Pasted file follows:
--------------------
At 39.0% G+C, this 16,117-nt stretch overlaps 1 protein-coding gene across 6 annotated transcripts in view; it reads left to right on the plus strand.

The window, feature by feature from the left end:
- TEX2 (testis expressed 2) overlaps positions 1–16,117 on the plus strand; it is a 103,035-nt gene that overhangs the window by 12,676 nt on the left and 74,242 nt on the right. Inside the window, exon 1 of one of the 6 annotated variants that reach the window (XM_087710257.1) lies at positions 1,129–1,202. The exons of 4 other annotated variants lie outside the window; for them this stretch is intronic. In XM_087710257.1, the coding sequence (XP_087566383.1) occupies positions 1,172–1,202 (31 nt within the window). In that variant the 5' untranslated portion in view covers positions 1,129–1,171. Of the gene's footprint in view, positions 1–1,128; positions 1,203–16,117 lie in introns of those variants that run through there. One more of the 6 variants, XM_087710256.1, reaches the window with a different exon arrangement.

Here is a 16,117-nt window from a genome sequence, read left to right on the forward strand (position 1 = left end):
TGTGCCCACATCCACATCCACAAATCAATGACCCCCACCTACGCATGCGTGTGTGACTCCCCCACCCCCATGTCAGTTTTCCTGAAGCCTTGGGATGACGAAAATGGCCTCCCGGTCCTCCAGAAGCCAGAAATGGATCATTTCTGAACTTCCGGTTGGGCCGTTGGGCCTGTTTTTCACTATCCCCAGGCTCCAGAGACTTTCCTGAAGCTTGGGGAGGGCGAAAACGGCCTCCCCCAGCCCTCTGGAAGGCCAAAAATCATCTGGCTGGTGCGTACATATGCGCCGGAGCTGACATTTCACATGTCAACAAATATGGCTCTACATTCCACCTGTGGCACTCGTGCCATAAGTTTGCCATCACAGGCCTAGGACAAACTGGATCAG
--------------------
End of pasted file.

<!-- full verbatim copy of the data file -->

At 39.0% G+C, this 16,117-nt stretch overlaps 1 protein-coding gene across 6 annotated transcripts in view; it reads left to right on the plus strand.

The window, feature by feature from the left end:
- TEX2 (testis expressed 2) overlaps positions 1–16,117 on the plus strand; it is a 103,035-nt gene that overhangs the window by 12,676 nt on the left and 74,242 nt on the right. Inside the window, exon 1 of one of the 6 annotated variants that reach the window (XM_087710257.1) lies at positions 1,129–1,202. The exons of 4 other annotated variants lie outside the window; for them this stretch is intronic. In XM_087710257.1, the coding sequence (XP_087566383.1) occupies positions 1,172–1,202 (31 nt within the window). In that variant the 5' untranslated portion in view covers positions 1,129–1,171. Of the gene's footprint in view, positions 1–1,128; positions 1,203–16,117 lie in introns of those variants that run through there. One more of the 6 variants, XM_087710256.1, reaches the window with a different exon arrangement.

Here is a 16,117-nt window from a genome sequence, read left to right on the forward strand (position 1 = left end):
TGTGCCCACATCCACATCCACAAATCAATGACCCCCACCTACGCATGCGTGTGTGACTCCCCCACCCCCATGTCAGTTTTCCTGAAGCCTTGGGATGACGAAAATGGCCTCCCGGTCCTCCAGAAGCCAGAAATGGATCATTTCTGAACTTCCGGTTGGGCCGTTGGGCCTGTTTTTCACTATCCCCAGGCTCCAGAGACTTTCCTGAAGCTTGGGGAGGGCGAAAACGGCCTCCCCCAGCCCTCTGGAAGGCCAAAAATCATCTGGCTGGTGCGTACATATGCGCCGGAGCTGACATTTCACATGTCAACAAATATGGCTCTACATTCCACCTGTGGCACTCGTGCCATAAGTTTGCCATCACAGGCCTAGGACAAACTGGATCAG